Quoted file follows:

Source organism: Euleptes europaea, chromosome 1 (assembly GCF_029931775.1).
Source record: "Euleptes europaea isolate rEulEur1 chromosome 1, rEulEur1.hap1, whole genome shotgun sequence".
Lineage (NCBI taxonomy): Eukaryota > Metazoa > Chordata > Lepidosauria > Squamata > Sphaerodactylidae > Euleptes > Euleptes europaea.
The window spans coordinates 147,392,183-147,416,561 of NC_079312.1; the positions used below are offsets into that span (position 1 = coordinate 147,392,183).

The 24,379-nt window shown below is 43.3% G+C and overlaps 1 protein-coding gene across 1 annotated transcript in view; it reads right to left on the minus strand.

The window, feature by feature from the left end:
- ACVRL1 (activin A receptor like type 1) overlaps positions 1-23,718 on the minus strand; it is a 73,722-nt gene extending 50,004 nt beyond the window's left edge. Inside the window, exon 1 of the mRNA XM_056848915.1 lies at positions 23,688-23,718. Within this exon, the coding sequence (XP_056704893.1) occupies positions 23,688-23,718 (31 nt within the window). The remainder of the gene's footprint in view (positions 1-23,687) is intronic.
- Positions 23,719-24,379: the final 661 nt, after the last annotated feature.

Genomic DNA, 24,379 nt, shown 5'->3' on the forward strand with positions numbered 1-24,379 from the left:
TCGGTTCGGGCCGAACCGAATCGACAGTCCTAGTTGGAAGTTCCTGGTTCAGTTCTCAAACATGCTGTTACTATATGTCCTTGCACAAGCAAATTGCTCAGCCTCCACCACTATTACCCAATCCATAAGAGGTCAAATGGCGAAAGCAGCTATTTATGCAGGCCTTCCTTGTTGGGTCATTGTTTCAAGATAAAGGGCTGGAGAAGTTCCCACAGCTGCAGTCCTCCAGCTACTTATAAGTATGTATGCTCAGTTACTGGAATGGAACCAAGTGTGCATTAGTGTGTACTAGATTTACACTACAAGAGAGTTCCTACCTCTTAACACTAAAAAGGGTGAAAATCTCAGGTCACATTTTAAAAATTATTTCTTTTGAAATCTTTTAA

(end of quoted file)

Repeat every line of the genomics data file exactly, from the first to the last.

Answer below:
Source organism: Euleptes europaea, chromosome 1 (assembly GCF_029931775.1).
Source record: "Euleptes europaea isolate rEulEur1 chromosome 1, rEulEur1.hap1, whole genome shotgun sequence".
Lineage (NCBI taxonomy): Eukaryota > Metazoa > Chordata > Lepidosauria > Squamata > Sphaerodactylidae > Euleptes > Euleptes europaea.
The window spans coordinates 147,392,183-147,416,561 of NC_079312.1; the positions used below are offsets into that span (position 1 = coordinate 147,392,183).

The 24,379-nt window shown below is 43.3% G+C and overlaps 1 protein-coding gene across 1 annotated transcript in view; it reads right to left on the minus strand.

The window, feature by feature from the left end:
- ACVRL1 (activin A receptor like type 1) overlaps positions 1-23,718 on the minus strand; it is a 73,722-nt gene extending 50,004 nt beyond the window's left edge. Inside the window, exon 1 of the mRNA XM_056848915.1 lies at positions 23,688-23,718. Within this exon, the coding sequence (XP_056704893.1) occupies positions 23,688-23,718 (31 nt within the window). The remainder of the gene's footprint in view (positions 1-23,687) is intronic.
- Positions 23,719-24,379: the final 661 nt, after the last annotated feature.

Genomic DNA, 24,379 nt, shown 5'->3' on the forward strand with positions numbered 1-24,379 from the left:
TCGGTTCGGGCCGAACCGAATCGACAGTCCTAGTTGGAAGTTCCTGGTTCAGTTCTCAAACATGCTGTTACTATATGTCCTTGCACAAGCAAATTGCTCAGCCTCCACCACTATTACCCAATCCATAAGAGGTCAAATGGCGAAAGCAGCTATTTATGCAGGCCTTCCTTGTTGGGTCATTGTTTCAAGATAAAGGGCTGGAGAAGTTCCCACAGCTGCAGTCCTCCAGCTACTTATAAGTATGTATGCTCAGTTACTGGAATGGAACCAAGTGTGCATTAGTGTGTACTAGATTTACACTACAAGAGAGTTCCTACCTCTTAACACTAAAAAGGGTGAAAATCTCAGGTCACATTTTAAAAATTATTTCTTTTGAAATCTTTTAA